Officers Salute Mayor De Blasio, Commissioner as They Arrive at Funeral

New York Police Commissioner Bill Bratton (C) shakes hands with a policeman as he and New York City Mayor Bill de Blasio (R) depart from slain NYPD officer Wenjian Liu's wake in the Brooklyn borough of New York January 3, 2015. Carlo Allegri/Reuters

NEW YORK (Reuters) - New York City police guards saluted as Mayor Bill de Blasio entered a Brooklyn funeral home on Saturday with his police commissioner for the wake of the second of two patrol officers killed in an ambush last month.

Ahead of the wake for Wenjian Liu, believed to be the first Chinese-American officer killed in the line of duty in the city, Commissioner Bill Bratton told his force to refrain from the "act of disrespect" seen at the funeral of Liu's partner, when some of those in uniform turned their backs on de Blasio.

"A hero's funeral is about grieving, not grievance," Bratton wrote in a memo to be read on police roll calls over the weekend.

Liu, 32, and Rafael Ramos, 40, were shot to death on Dec. 20 as they sat in their squad car in Brooklyn. Their killer, Ismaaiyl Brinsley, who killed himself soon after, had said he was seeking to avenge the deaths this summer of two unarmed black men at the hands of white police officers.

The killing of Liu and Ramos further frayed relations between the rank and file and De Blasio, who vowed to end the department's stop-and-frisk policy when he ran for office in 2013.

The mayor, who has a biracial son, also offered qualified support for the wave of protests triggered late last year by the black men's deaths in New York and Missouri.

On Saturday, a few hundred mourners, a majority of whom were police officers in dress blue uniforms, queued on a frigid and snowy afternoon outside the funeral home.

De Blasio and Bratton entered together the service shortly after it opened at 1 p.m. with officers standing guard by the funeral's entrance saluting both men as they made their way inside.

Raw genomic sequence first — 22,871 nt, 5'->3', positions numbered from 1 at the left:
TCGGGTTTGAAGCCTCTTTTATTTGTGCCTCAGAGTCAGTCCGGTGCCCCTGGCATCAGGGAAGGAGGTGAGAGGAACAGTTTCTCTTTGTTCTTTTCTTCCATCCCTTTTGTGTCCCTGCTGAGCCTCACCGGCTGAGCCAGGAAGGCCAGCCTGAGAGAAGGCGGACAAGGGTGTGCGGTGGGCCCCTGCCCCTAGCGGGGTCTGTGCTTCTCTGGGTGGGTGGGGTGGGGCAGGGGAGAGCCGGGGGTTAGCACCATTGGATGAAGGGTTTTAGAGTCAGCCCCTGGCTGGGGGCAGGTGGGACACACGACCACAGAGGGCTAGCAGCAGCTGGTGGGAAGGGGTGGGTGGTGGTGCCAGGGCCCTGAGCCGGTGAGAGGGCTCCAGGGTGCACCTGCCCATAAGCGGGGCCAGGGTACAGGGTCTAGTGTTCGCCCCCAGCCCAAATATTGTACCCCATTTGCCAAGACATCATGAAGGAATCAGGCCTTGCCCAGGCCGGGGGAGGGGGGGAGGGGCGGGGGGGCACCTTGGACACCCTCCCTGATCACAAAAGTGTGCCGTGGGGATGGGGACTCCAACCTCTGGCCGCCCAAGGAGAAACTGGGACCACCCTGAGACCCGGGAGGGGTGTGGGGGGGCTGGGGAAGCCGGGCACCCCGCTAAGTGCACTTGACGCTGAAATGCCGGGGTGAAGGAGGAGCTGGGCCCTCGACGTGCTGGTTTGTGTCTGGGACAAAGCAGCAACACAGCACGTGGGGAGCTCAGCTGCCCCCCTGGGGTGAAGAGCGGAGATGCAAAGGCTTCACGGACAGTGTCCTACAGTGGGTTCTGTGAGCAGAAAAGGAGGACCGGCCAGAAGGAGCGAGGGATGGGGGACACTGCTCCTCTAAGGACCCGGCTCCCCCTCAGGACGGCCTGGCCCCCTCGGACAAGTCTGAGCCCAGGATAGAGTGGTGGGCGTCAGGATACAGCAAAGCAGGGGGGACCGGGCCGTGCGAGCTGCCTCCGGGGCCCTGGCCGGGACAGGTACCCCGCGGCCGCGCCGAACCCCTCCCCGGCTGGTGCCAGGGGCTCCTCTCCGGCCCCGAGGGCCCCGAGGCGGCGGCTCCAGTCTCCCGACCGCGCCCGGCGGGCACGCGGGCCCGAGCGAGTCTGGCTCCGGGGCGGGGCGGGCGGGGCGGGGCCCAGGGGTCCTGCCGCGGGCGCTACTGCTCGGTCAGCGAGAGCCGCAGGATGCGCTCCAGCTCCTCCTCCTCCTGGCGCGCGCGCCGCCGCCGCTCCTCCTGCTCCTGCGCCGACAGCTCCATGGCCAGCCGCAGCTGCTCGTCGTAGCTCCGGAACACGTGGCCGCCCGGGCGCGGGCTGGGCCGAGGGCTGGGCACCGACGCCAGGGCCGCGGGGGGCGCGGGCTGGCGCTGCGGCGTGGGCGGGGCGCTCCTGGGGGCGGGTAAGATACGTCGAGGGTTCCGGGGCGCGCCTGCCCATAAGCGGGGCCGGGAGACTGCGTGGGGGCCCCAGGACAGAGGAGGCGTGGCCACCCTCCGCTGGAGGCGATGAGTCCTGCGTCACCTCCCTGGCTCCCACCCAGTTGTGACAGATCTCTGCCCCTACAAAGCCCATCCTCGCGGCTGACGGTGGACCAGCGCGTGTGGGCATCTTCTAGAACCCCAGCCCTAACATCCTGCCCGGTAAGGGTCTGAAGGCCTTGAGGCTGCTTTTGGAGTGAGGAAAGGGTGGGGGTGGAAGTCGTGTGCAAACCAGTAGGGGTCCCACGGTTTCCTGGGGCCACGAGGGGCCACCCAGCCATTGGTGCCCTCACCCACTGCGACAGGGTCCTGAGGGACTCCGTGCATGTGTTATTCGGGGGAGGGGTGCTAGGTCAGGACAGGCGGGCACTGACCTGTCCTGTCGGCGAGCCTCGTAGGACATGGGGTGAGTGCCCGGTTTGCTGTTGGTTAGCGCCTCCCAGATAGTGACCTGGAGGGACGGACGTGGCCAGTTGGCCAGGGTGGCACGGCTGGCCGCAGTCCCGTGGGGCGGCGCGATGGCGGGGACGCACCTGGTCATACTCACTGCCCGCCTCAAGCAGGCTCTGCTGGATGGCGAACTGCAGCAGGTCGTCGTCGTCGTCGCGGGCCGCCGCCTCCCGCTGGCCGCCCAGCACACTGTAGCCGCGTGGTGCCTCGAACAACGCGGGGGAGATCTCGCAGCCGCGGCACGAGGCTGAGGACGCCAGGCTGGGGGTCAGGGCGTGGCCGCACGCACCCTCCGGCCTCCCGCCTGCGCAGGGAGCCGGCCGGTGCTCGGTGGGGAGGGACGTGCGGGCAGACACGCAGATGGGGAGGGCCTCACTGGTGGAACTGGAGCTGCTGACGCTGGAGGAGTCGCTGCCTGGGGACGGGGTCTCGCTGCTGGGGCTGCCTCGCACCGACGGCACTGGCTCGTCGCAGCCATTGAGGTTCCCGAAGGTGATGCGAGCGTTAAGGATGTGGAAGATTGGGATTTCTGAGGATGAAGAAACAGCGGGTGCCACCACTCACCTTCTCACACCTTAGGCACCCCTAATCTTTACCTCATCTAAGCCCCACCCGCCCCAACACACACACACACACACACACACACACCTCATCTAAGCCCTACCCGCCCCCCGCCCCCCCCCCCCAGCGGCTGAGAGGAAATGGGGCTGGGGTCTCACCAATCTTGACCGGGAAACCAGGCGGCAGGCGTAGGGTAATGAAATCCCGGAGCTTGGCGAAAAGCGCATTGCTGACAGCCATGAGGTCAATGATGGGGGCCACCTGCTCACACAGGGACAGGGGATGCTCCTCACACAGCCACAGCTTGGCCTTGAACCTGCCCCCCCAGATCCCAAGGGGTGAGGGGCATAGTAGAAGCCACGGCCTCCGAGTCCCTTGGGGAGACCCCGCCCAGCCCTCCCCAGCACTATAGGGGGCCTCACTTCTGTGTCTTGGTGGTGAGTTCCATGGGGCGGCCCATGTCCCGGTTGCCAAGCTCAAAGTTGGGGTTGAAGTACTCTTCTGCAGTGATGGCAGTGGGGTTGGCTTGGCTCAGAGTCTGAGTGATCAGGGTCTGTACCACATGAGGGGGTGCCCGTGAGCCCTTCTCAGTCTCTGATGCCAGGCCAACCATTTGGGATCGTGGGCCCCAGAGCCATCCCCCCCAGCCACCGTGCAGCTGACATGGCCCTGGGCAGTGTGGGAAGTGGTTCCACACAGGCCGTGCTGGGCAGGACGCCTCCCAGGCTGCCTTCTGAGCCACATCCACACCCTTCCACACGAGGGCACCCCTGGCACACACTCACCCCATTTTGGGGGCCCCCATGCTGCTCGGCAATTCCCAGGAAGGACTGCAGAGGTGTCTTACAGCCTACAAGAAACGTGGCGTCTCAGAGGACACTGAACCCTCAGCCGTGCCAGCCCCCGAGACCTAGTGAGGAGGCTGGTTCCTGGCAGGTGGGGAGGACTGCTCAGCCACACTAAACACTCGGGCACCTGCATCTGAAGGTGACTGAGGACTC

The funeral for Ramos last Sunday was among the largest in the history of the department, with more than 20,000 officers from around the country filling streets around the church.

When de Blasio began his eulogy there, many uniformed officers turned their backs on television monitors set up outside, in a gesture of disdain for the liberal mayor following his criticisms of police policies.

"For the last seven days, the city's and the country's consciousness has focused on an act of disrespect," said Bratton, who had previously called the action inappropriate. He said it had stolen the "valor, honor and attention" that rightfully belonged to the slain officer.


Services for Liu were taking place in Brooklyn, not far from where he lived with his wife of two months and his parents. A wake, closed to the public, was to be followed by a funeral that tens of thousands of police were expected to attend.

In a sign of the force's broadening ethnic diversity, observances are expected to meld Chinese and Buddhist customs with the usual traditions of an NYPD funeral, which date to when Roman Catholic men of Irish or Italian descent dominated the force.

Frank, a retired NYPD detective who declined to give his last name, said he had attended funerals of all police officers who fell in the line of duty. His partner had died in his arms while on a patrol in 1971, he said.

"We just do it out of respect," he said. "Cops are brothers."

In his memo, Bratton said he understood emotions were running high among the rank and file after what he described as the assassination of the two officers. He said his entreaty to the department was not a mandate and he was not threatening to discipline those who did not comply.

"But I remind you that when you don the uniform of this department, you are bound by the tradition, honor and decency that go with it."